So I worked backwards from the most complex combination of all of these elements and understood that content contributors would ultimately need to:

  • add or remove any number of tables beneath a heading
  • allow editable headers on a per table basis with default column headers
  • add or remove any number of rows to each table,
  • utilize a wysiwyg editor to manage light formatting for each table cell

Scaling with Variability

The obvious choice for tabular data is a table field, right? Right, er, no, not here. Don’t get me wrong, its a great solution for most tabular data needs, please use it. However, it didn’t hit the right notes here. Mainly because it simply doesn’t scale with variability. This is another important concept in successfully modeling ambiguity. “Scaling with variability” means that you should only introduce the additional complexity of handling the variations when needed. With all of the fields set as table fields there is no more-or-less difficult version, it is tables all of the time. Its not particularly flexible for rich editing, nor the heading variability, and to top it off, storage for table fields is fairly unique, which means there would certainly be data migration if the fields needed to be modified further when something new comes up or if no further complexity is introduced to some instances – there is no opportunity to devolve into a simpler state.

What we were really looking for was a nested multi-value field structure that could withstand on the fly changes. Significant field type changes are often disabled after there is data in a field but what we were relying on in this case is that the gradual process of content entry would reveal the need for these variations on particular instances of this field in the content types. So, what field type comfortably accepts a single or delta value without significantly altering the storage? What field type accommodates a multi-field grouping approach? What multi-field type can nest inside itself? What options do we have for rich editing experiences for the table cells?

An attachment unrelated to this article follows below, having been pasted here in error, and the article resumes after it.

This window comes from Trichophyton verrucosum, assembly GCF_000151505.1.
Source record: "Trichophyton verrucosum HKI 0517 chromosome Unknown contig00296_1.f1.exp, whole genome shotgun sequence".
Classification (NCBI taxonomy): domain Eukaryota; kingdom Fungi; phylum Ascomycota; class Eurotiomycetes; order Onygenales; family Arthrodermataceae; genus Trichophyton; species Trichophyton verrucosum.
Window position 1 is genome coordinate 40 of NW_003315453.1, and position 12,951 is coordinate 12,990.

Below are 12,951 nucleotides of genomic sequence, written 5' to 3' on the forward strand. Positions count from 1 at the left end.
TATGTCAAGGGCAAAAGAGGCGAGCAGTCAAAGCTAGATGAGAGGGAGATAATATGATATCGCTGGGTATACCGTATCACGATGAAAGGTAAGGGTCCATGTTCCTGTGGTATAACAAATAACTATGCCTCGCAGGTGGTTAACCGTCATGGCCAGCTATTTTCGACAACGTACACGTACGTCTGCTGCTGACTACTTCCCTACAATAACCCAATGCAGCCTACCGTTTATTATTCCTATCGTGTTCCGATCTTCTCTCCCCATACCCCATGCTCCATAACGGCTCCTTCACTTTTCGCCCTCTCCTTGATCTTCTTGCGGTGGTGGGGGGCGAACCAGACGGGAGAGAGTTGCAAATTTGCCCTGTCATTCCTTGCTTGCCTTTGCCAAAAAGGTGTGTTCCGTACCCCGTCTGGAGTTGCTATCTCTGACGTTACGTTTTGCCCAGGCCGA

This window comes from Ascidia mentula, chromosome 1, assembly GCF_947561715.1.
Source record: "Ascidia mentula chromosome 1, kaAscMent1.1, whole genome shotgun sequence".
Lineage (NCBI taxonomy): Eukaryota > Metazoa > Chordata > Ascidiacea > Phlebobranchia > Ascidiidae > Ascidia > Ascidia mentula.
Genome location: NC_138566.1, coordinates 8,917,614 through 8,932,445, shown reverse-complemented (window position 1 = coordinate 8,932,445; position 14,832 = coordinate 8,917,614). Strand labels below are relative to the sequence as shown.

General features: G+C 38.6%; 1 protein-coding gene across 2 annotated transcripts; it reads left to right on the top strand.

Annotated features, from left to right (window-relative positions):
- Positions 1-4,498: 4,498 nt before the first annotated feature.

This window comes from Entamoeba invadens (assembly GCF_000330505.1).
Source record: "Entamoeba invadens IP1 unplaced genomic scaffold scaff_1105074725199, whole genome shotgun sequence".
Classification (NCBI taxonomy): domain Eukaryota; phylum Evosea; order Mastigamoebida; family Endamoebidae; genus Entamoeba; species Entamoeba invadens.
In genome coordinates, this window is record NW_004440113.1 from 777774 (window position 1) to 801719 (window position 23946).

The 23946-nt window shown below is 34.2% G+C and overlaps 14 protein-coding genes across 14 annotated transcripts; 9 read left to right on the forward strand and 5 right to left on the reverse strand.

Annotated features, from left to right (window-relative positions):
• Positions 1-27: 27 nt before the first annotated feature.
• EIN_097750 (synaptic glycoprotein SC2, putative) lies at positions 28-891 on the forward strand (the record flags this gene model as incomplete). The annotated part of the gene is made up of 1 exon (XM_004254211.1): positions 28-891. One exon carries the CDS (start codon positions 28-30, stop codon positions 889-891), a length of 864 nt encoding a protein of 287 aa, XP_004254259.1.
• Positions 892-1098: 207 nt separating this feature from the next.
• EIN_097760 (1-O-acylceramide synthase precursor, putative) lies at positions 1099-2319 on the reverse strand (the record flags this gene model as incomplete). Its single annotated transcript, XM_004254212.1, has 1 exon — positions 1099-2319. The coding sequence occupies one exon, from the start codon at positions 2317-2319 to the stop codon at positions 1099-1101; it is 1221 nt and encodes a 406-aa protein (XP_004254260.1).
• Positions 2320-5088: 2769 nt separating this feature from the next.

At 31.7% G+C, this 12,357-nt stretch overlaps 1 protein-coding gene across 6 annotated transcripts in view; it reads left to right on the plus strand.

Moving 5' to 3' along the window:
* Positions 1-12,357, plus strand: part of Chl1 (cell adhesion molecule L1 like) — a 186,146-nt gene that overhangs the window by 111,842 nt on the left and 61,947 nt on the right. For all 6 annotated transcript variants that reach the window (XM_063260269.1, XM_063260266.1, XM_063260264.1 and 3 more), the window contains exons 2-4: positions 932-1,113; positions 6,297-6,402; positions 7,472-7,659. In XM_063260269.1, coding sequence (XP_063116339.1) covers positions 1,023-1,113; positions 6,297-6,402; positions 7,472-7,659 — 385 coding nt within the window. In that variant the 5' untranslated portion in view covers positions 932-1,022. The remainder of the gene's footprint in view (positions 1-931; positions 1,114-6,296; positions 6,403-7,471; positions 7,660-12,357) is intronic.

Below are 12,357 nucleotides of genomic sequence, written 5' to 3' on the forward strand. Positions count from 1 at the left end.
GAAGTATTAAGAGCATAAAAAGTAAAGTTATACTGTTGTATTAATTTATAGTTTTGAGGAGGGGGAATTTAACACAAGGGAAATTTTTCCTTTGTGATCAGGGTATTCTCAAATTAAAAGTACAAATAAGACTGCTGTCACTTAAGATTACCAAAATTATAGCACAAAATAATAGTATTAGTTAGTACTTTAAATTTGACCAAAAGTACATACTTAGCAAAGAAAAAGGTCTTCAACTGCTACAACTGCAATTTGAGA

Arriving at a Model

The field model that answered all of these questions looked something like this:

Field Group {
Field Collection for Table (1 or more / set to 1 initially) {
Header 1 - text field (provided with default heading values)
Header 2 - text field (provided with default heading values)
Field Collection for Table Data (1 or more / set to 1 initially) {
Row data 1 - text long (w/ WYSIWYG editing)
Row data 2 - text long (w/ WYSIWYG editing)

How it works

Let’s discuss how this structure works. The field group is the parent structure which will accommodate the field heading for all tables below. Then we have our nested field collection structure – one field collection that contains another field collection as a child. The first field collection structure allows us to have multiple or single tables underneath the heading and the second field collection gives us multiple or single rows of table data for the parent table field collection. By default we’d start with the simplest configuration of a single table and a single row value which results in a very plain content entry experience. The Row data columns are text fields with wysiwyg field editors allowing our content entry team access to light formatting options with familiar tools. Additionally, if the fields change significantly we have a little more flexibility from the storage perspective. Our variable table headings can be accounted for in the text header 1 and header 2 fields.

The nested field collection approach lets us leverage the strengths of individual field types editing interfaces and their storage. It also gives us the flexibility to add in the option for a multi-value field only when needed. When not in play, as a single value, each field looks just like a single WYSIWYG text field. If at any point during the content entry a content contributor discovers that a particular instance of this field needs to have multiple tables or multiple rows we can enable that variation without fear of having to reroll the field. We simply make tht change on the content type configuration screen. If we need a single multiple row table we can do that, if we need multiple tables with multiple rows with default or empty headings that are required we can do that too. Its a much more configurable solution that lets us dial each instance in at its required complexity.

Hopefully I’ve given you some tools and terms to think about the next time you need to model ambiguity. In the next part of this two part series we’ll take a look at how we translated this field structure into responsive table content with a “no-tables” approach.

Read Part 2 of this post here.